What Two Questions Should You Be Asking About Your Business?

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As a business coach, I talk to a lot of business owners. Every small business owner asks questions like:

– How can my business make more money?

– How can my business increase sales?

– How can my business improve cash flow?

These are good questions.

To really make progress with your business, though, you need to go deeper. You need to ask questions that get right at the roots of your business problems.

You need to ask these two questions:

– What things am I doing that I should not be doing?

– What things am I not doing that I should be doing?

These two simple questions lead to profound results.

— What Things Are You Doing That You Should Not Be Doing?

For most small businesses, paperwork chaos and bookkeeping hassles waste huge chunks of time.

Jay Abraham, a renowned marketing expert, would call this a violation of the highest and best use concept. The concept of highest and best use is easy to understand – you need to use your time and talents to their maximum potential.

To judge whether doing a task fits the highest and best use concept, ask three simple questions.

Can someone else in your business or outside your business do a task better than you can? If yes, delegate that task.

Are you passionate about the task? If no, delegate it.

Is the task is strategically relevant to your business? If no, delegate it.

Remember — paperwork, bookkeeping, and accounting are tasks that have to be done. But they do not have to be done by the business owner.

With recent advances in technology, you can inexpensively go paperless in your office in 24 hours. And you can completely outsource your bookkeeping and accounting!

So – you should not be wasting time fighting paperwork chaos and in-house bookkeeping nightmares.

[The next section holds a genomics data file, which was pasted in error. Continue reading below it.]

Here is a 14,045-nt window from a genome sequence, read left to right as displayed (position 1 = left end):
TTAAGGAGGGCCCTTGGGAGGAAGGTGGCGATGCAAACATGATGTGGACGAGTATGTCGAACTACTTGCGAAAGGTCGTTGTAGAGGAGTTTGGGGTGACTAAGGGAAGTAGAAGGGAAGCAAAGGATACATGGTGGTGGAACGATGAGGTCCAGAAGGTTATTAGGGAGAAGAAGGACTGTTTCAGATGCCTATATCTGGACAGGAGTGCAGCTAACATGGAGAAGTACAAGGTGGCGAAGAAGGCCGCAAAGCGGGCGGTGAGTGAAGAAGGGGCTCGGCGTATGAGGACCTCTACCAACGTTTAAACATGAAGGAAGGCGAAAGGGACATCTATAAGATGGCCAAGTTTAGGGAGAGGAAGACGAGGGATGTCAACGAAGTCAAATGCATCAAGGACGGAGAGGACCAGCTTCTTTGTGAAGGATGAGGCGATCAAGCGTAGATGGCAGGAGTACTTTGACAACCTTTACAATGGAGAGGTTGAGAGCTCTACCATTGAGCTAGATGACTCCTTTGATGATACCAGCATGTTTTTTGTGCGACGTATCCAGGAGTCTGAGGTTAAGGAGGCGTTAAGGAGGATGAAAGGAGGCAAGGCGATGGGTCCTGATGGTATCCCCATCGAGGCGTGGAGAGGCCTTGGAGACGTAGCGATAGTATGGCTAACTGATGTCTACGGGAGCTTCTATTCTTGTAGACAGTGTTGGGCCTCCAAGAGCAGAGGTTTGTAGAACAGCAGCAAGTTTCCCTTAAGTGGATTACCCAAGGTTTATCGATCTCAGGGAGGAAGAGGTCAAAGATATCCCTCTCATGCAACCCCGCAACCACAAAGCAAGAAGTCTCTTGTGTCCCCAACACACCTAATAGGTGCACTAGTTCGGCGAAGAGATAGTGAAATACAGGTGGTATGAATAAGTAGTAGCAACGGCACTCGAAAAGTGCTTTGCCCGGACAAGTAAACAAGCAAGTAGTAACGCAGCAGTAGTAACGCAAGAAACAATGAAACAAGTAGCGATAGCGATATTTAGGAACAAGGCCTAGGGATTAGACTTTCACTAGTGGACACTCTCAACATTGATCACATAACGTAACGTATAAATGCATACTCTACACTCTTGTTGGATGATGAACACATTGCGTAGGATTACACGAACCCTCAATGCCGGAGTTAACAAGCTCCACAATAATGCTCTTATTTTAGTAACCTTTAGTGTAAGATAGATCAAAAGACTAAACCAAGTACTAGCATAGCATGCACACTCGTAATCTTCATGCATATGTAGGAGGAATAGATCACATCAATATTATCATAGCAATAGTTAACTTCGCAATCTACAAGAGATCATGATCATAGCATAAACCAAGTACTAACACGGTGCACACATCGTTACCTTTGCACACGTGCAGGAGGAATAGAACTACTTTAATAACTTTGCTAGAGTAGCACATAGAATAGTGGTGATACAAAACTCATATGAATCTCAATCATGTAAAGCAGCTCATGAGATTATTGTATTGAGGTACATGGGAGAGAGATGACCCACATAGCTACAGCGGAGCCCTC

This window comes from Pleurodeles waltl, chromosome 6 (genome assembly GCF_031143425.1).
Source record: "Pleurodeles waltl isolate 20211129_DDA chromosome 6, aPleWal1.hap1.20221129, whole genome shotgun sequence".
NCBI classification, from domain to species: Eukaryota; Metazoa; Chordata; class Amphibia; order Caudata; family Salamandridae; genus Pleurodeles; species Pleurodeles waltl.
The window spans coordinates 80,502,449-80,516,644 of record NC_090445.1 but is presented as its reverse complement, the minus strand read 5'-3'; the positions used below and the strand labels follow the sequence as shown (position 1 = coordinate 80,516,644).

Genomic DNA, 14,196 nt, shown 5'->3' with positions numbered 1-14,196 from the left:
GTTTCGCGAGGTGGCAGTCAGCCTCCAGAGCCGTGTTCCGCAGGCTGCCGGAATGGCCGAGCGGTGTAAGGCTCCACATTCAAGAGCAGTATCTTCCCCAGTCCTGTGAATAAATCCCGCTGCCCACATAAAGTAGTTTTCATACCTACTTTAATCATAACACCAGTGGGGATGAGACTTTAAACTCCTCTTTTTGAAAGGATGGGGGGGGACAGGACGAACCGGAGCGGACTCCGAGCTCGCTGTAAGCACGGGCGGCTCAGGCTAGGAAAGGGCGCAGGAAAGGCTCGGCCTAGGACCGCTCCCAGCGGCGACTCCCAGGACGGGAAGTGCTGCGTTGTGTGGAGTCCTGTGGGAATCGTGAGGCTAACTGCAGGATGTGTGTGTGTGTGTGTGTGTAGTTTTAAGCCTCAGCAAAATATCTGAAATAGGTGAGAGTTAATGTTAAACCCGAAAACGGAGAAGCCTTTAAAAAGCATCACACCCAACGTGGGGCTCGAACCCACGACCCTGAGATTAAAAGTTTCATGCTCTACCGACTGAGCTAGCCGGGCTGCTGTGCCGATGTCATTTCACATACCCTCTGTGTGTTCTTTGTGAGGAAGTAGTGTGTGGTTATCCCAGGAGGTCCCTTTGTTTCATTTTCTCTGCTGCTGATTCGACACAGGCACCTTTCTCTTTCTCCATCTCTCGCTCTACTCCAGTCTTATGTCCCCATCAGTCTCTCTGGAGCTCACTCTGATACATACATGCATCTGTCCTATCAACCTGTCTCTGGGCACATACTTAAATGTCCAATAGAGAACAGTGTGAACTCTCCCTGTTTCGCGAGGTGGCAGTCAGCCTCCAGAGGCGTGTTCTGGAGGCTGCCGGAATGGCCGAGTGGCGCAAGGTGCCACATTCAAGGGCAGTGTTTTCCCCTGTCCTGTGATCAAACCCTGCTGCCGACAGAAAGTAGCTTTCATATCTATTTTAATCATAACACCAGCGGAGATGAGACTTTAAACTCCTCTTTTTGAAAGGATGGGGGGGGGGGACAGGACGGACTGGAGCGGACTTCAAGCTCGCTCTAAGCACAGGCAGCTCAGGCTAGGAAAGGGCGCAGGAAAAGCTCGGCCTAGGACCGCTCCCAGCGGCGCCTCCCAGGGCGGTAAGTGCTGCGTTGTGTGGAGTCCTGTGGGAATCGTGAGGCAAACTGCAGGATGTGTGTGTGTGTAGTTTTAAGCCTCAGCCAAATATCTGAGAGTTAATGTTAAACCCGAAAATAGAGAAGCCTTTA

By getting rid of these processes, you free up huge chunks of time to work on your business.

— What Things Are You Not Doing That You Should Be Doing?

To answer this question, look at the example of the top earning small businesses, the ones that consistently net $365,000 a year or more. These top earning small businesses do three things that typical small businesses do not.

First, the top earners apply the model described in the E-myth series of books. The owner works on his business, not in his business.

Second, the top earning owner applies the 80-20 rule. 80% of profits come from only 20% of customers. The owner focuses on this profitable 20%.

Third, the top earning owner makes sure he has access every day to accurate financial numbers. This owner knows that what you measure, you can manage, what you manage you can improve.

Doing these three things will take your business to a whole new level.

— Bottom Line

You’ve probably seen the UPS commercials about logistics.

UPS argues that small and mid-sized businesses don’t need a large warehouse, distribution center, or global network to access the new logistics. They just need UPS. UPS has already built the systems.

By tapping into those systems, you can operate your business with the heft of a big guy, no matter how big you actually are.

UPS is right!

Exactly the same logic applies to paperless office systems and to outsourced bookkeeping and accounting. The systems exist. And they are easily and inexpensively available to small and mid-sized businesses.

By outsourcing your bookkeeping and accounting, you get the accurate numbers you need to manage your business.

By going paperless and outsourcing your bookkeeping, you free up huge chunks of time.

You can spend that time growing your business!

You can start working on your business, not in your business.

You can analyze your business so you know, for example, which 20% of your customers are generating 80% of your profits. Then focus your efforts where they produce the greatest results.

Your small business achieves big leverage.

And you’ll have the accurate financial numbers you need to decide what’s working and what’s not.

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